Friday, April 21, 2006

The MLA Format

Wow, its been almost a month since I posted something. That is too long. I didn't intend to take a break that long but sometimes things are different than planned.

I've been helping a history teacher grade the formatting and quality of citation on a big history project his students were working on. What a pain. The school requires students to use the MLA format. Because my background is not in English I learned a different format and indeed refused to use a parenthetical system for my PhD. Never-the-less, because it is necessary for my job, I've learned enough MLA to check the formatting. It really isn't that hard. Especially since there are web sites like The Citation Machine that will create the citation by just plugging the information into the right place. The students really have no excuse for not having all of the citations right.

As part of the process I went to the classroom and talked to the students about how to get everything formatted. After these sessions I'm generally asked why it is necessary to place references in a certain formatting system. This time a student had a great twist on that question.

He asked "Why did they develop the MLA?"

My only answer was one provided by an otherwise forgettable exposition teacher at the University of North Texas. It is the general party line when it comes to the MLA; I told him that "The MLA was developed to make the process of citing documents as easy as possible."

It was his follow up that tripped me up.

"How is it easier than other systems?"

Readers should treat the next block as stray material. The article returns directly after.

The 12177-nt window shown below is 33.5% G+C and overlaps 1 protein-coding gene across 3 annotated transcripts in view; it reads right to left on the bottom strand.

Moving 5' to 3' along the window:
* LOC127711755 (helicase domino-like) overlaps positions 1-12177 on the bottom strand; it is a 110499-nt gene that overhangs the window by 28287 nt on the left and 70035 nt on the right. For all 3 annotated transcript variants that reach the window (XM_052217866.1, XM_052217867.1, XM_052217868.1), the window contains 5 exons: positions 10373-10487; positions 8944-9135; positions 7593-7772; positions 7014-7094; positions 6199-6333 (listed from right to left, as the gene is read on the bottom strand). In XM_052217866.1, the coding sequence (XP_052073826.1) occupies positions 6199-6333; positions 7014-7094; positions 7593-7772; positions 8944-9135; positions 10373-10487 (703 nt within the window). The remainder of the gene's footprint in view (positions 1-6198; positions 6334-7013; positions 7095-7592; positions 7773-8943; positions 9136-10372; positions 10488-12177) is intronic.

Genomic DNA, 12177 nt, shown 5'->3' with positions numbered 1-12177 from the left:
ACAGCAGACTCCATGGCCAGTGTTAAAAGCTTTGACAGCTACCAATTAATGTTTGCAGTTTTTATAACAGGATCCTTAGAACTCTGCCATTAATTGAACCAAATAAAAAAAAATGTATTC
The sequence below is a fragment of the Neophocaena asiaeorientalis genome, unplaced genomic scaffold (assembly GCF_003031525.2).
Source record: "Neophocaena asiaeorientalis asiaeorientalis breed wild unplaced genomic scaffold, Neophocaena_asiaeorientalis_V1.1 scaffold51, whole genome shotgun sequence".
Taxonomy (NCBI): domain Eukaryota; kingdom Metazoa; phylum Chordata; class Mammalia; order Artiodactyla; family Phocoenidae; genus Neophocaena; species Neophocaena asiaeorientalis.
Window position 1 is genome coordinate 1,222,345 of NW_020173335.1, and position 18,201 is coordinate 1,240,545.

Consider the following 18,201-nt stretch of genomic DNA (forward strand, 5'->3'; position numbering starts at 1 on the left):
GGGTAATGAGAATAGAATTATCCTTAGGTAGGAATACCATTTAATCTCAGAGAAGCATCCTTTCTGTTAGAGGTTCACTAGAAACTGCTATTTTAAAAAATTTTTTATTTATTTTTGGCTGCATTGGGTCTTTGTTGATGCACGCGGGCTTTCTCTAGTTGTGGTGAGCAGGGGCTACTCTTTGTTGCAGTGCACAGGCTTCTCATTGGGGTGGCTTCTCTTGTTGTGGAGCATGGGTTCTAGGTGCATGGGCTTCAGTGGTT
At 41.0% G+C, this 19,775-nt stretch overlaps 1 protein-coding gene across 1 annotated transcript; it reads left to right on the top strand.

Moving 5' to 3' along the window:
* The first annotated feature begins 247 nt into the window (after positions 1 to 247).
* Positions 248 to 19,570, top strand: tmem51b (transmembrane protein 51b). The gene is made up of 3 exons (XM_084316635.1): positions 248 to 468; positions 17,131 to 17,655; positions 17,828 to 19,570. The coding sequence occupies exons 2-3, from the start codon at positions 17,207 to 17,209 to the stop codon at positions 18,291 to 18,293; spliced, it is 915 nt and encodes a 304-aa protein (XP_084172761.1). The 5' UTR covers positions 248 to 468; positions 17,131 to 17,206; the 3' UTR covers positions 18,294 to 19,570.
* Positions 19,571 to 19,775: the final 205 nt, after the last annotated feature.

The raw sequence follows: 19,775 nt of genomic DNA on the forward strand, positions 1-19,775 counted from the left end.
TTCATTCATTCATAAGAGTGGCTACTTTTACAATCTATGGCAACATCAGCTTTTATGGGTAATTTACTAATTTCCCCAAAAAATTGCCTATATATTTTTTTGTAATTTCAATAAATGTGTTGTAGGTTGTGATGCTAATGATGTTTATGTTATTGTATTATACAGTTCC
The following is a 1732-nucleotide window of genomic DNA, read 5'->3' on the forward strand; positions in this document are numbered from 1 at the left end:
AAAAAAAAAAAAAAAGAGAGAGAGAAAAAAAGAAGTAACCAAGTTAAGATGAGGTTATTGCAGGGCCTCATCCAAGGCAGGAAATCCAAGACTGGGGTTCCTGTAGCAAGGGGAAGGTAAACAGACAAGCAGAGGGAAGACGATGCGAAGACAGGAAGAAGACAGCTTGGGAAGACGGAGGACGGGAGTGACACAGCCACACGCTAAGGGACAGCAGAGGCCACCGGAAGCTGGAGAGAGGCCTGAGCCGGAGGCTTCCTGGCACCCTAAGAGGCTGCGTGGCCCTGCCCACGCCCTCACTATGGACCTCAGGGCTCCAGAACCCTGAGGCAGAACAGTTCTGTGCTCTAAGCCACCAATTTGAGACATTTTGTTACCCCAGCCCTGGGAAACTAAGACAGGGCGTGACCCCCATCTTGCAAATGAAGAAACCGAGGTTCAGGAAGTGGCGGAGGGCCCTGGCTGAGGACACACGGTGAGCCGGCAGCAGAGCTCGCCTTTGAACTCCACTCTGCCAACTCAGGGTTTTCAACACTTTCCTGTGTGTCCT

I had a hard time answering this question truthfully because I actually believe, that in this case, the party line is wrong. The MLA is not easier. It is confusing, it is cumbersome, and it is, I believe, un-scholarly. I wonder if the letters MLA" don't really stand for "Moronic Losers Association" rather than the "Modern Language Association."

I think that when we have the annual teachers meeting where we discuss such things, I am going to suggest and push for a change to a foot-noted or end-noted system.

The MLA is confusing because it cuts researchers off from 100's of years of foot-noted and end-noted citation systems. I've actually had students ask me "Who was Ibid?" This may be more of a theoretical rather than actual complaint in some academic fields as they tend to rely upon recent research; but by making it harder for students to grasp the depth or trace the references of older material the MLA is un-scholarly.

The charge of un-scholarly may also be unfounded because grammarians, linguist and literature people don't normally study anything that is particularly scholarly in the first place. So in effect "Who cares if it isn't scholarly because the research isn't life changing anyway?" Tell me, who besides a few Volvo driving, tweed jacket wearing, pipe smoking egg-heads gives a rip about the development of existential themes in the poetry of the sub-arctic European Renaissance, or whether John Dunn was influenced by T.S. Elliot? Even if we did care, is the world going to stop turning if don't study these type of things? No. Therefore, unlike say, genetics, engineering Home Economics or Library Science it is OK for the MLA to be somewhat un-scholarly because it is used in fields that don't have life or death issues involved.

I digress

More to the point, why is it easier to put a (Smith) at the end of a sentence as a citation reference than a super scripted "1"? This is especially true if you have more than one work by the same author? It simply isn't any easier. It is easier, less confusing and requires fewer key strokes to input a notation for and end-note or foot-note system; period, full stop, there can be no argument.

If you have multiple works by the same author or different authors with the same last name it gets worse. Here is an example of what I mean

Smith, John. "Silly things English Teachers Do." Ivory Tower Quarterly 4.12 (2006): 66.